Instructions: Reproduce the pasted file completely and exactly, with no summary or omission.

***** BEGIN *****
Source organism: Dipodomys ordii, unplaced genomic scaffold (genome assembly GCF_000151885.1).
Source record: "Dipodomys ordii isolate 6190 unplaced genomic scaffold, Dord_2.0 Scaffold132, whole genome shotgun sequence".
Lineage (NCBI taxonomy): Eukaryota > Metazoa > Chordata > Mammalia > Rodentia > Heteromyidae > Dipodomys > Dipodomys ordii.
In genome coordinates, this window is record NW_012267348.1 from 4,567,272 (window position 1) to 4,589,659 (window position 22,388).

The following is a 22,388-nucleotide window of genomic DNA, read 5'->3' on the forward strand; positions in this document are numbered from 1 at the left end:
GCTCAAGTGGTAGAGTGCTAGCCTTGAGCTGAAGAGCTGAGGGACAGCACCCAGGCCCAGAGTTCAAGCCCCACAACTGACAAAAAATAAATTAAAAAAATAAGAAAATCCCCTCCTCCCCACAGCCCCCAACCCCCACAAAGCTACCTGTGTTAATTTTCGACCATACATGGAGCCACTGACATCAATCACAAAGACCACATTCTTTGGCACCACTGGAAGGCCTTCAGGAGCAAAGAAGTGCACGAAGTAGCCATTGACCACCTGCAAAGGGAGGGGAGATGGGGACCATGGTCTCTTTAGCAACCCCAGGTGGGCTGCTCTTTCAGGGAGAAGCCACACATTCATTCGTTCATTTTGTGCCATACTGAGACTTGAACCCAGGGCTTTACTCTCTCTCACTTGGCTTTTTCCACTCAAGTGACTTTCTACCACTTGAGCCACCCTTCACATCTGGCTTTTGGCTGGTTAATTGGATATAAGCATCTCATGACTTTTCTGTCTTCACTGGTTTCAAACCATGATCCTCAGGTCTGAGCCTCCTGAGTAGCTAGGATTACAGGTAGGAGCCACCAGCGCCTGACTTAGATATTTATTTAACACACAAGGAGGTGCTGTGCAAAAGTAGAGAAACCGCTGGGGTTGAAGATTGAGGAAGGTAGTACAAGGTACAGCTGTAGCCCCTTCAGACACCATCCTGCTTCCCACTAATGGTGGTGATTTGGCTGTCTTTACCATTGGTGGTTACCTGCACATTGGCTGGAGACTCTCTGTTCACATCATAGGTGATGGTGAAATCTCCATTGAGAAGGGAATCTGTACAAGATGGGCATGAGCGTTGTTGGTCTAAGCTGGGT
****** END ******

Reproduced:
Source organism: Dipodomys ordii, unplaced genomic scaffold (genome assembly GCF_000151885.1).
Source record: "Dipodomys ordii isolate 6190 unplaced genomic scaffold, Dord_2.0 Scaffold132, whole genome shotgun sequence".
Lineage (NCBI taxonomy): Eukaryota > Metazoa > Chordata > Mammalia > Rodentia > Heteromyidae > Dipodomys > Dipodomys ordii.
In genome coordinates, this window is record NW_012267348.1 from 4,567,272 (window position 1) to 4,589,659 (window position 22,388).

The following is a 22,388-nucleotide window of genomic DNA, read 5'->3' on the forward strand; positions in this document are numbered from 1 at the left end:
GCTCAAGTGGTAGAGTGCTAGCCTTGAGCTGAAGAGCTGAGGGACAGCACCCAGGCCCAGAGTTCAAGCCCCACAACTGACAAAAAATAAATTAAAAAAATAAGAAAATCCCCTCCTCCCCACAGCCCCCAACCCCCACAAAGCTACCTGTGTTAATTTTCGACCATACATGGAGCCACTGACATCAATCACAAAGACCACATTCTTTGGCACCACTGGAAGGCCTTCAGGAGCAAAGAAGTGCACGAAGTAGCCATTGACCACCTGCAAAGGGAGGGGAGATGGGGACCATGGTCTCTTTAGCAACCCCAGGTGGGCTGCTCTTTCAGGGAGAAGCCACACATTCATTCGTTCATTTTGTGCCATACTGAGACTTGAACCCAGGGCTTTACTCTCTCTCACTTGGCTTTTTCCACTCAAGTGACTTTCTACCACTTGAGCCACCCTTCACATCTGGCTTTTGGCTGGTTAATTGGATATAAGCATCTCATGACTTTTCTGTCTTCACTGGTTTCAAACCATGATCCTCAGGTCTGAGCCTCCTGAGTAGCTAGGATTACAGGTAGGAGCCACCAGCGCCTGACTTAGATATTTATTTAACACACAAGGAGGTGCTGTGCAAAAGTAGAGAAACCGCTGGGGTTGAAGATTGAGGAAGGTAGTACAAGGTACAGCTGTAGCCCCTTCAGACACCATCCTGCTTCCCACTAATGGTGGTGATTTGGCTGTCTTTACCATTGGTGGTTACCTGCACATTGGCTGGAGACTCTCTGTTCACATCATAGGTGATGGTGAAATCTCCATTGAGAAGGGAATCTGTACAAGATGGGCATGAGCGTTGTTGGTCTAAGCTGGGT